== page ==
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Hands on Assignment #2

Data on Diversity
As a teacher in a program of choice, such as the French Immersion program, my
assumption was that my students were academically and culturally homogenous.
Because the program presents unique challenges as students acquire a second (or
additional) language, it typically attracts students who are fortunate to be academically
successful as well as students who have involved and supportive home environments .
In his report School Program Choice and Streaming: Evidence from French Immersion
Programs, Christopher Worswick (2003) explains that “[a]n important feature of French
Immersion programs is that they are academically demanding. The children are
expected to achieve the same minimum level of performance over the same curriculum
as children in other programs while also having to master a second language,
French.” (Worswick, 2003 p.3). However, while my students might all have similar
academic gusto, I am less confident in the homogeneity of their personal and cultural
backgrounds. Perhaps my assumption was incorrect; I could not only be teaching
French language learners, but English language learners as well. As such, I wanted to
identify the languages spoken at home by my French Immersion students. As this report
explains, my class was more diverse than I originally assumed. This cultural and
linguistic diversity is important to note because, as students learn French, they draw
upon and make connections to their maternal language.
Context
I teach primarily in the Late French Immersion program where Grade 7 students
are just beginning their formal French education. As much of my practice stems from
pedagogy which encourages making connections to the students" maternal language
(L1), it is important for me to know what their diverse L1s are as to not make
assumptions that they are all anglophones. As an anglophone myself with extensive
French education and training as a French teacher, I often revert back to English when
explaining grammatical concepts and structures. In order to ensure that this is
meaningful for my students, it is important to understand the diverse linguistic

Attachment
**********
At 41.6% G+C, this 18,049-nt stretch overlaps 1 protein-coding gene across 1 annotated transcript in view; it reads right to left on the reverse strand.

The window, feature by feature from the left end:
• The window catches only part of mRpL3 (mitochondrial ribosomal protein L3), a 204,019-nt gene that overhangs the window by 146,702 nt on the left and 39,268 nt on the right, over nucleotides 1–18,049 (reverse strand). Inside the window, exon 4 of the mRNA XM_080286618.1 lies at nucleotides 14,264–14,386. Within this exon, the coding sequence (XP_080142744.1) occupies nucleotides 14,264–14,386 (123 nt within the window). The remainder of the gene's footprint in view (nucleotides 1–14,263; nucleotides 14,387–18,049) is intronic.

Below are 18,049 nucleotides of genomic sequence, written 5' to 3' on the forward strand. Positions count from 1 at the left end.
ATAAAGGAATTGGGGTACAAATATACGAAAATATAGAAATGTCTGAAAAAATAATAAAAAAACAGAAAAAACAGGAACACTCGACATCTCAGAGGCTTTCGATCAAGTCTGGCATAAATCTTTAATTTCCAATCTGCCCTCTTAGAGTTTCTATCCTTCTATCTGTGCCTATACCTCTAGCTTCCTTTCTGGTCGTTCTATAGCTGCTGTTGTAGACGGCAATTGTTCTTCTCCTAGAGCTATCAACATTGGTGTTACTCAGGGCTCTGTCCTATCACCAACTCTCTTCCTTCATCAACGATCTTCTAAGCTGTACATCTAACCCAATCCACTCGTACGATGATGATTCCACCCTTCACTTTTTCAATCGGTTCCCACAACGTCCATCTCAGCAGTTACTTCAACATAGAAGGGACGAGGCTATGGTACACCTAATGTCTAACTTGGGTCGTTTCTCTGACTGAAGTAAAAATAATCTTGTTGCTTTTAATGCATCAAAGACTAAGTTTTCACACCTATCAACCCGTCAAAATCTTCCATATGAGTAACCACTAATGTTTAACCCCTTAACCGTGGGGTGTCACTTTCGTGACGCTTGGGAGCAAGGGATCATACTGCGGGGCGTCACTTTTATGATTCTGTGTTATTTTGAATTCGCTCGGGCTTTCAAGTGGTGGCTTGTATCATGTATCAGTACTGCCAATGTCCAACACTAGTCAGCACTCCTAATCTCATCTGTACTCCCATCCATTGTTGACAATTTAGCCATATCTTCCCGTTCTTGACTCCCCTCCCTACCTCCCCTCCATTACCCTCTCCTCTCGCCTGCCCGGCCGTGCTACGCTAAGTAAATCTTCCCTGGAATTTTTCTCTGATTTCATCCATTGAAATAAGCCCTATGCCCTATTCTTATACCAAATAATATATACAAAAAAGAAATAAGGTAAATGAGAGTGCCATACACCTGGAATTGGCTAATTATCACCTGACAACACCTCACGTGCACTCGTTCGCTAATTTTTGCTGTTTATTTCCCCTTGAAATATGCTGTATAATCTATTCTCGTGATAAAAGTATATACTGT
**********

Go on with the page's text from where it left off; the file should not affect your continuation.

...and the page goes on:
background of my students.
Data Source
My main sources for information on students" L1s are the school board based
Student Information Records System (SIRS) and an introductory survey I ask students
to complete at the beginning of the school year. Both sources rely on voluntary self-
reporting by the participants. Data in SIRS is acquired through forms that are completed
by parents at the beginning of every school year which is then inputed by the school"s
administrative assistant. The introductory survey is completed by students in the first
week of school during class time while students are on individual computers. Through
both sources, I am able to identify the students home language(s), and also identify
which students are English Language Learners (ELL) as well as French language
learners.
Hopkins (2000) defines the reliability of data as #the reproducibility of a
measurement. You quantify reliability simply by taking several measurements on the
same subjects.” I believe that this data is reliable as it is reported on twice, and by both
parents and students. Having parents report on home language use removes as social
pressures that the students my face in their self-reporting of their language use. What
the data does not represent, however, is the students" accuracy of English language
use. This is important to note as the data collected is used to measure the effectiveness
of relating French language structures to their parallel English structure. However, this
data does not ask students or parents to report on the students" competencies in
English. While my intention is to gather information on the students" level of English
language knowledge, I am really just making assumptions based upon their primary
home language.
Data
Findings
This year"s data reflects that only a small percentage of my 38 Grade 7 Late
French Immersion students do not primarily speak English at home. The other primary
languages represented in my students are Spanish, Turkish and Cantonese. Eight of
the 38 students identified a secondary language spoken at home. These languages
include Russian, Italian, Serbian, and Hindi. Two of these eight students identified
English as their secondary home language.
Reflection
While I was aware that many of my students had diverse linguistic backgrounds, I was
surprised at even the small percentage of students who identify a primary home
language other than English. I have conducted this survey and collected this data over
the past two years, but upon further reflection, I am not sure that this data is useful to
my practice. I do believe that it is important to understand the linguistic backgrounds of
my students, but moving forward, I would supplement this information with a more
thorough look at their competencies in English as to not make assumptions based on
their linguistic diversities.
Governement of Alberta (2010). Handbook for French Immersion Administrators. Alberta
Education.
Hopkins, W.G. (2000). Measures of reliability in sports medicine and science. Sports
Medicine 30, 1-15
Worswick, C. (2003). School Program Choice and Streaming: Evidence from French
Immersion Programs. CREF, May 2003, Carleton University. Ottawa, Canada.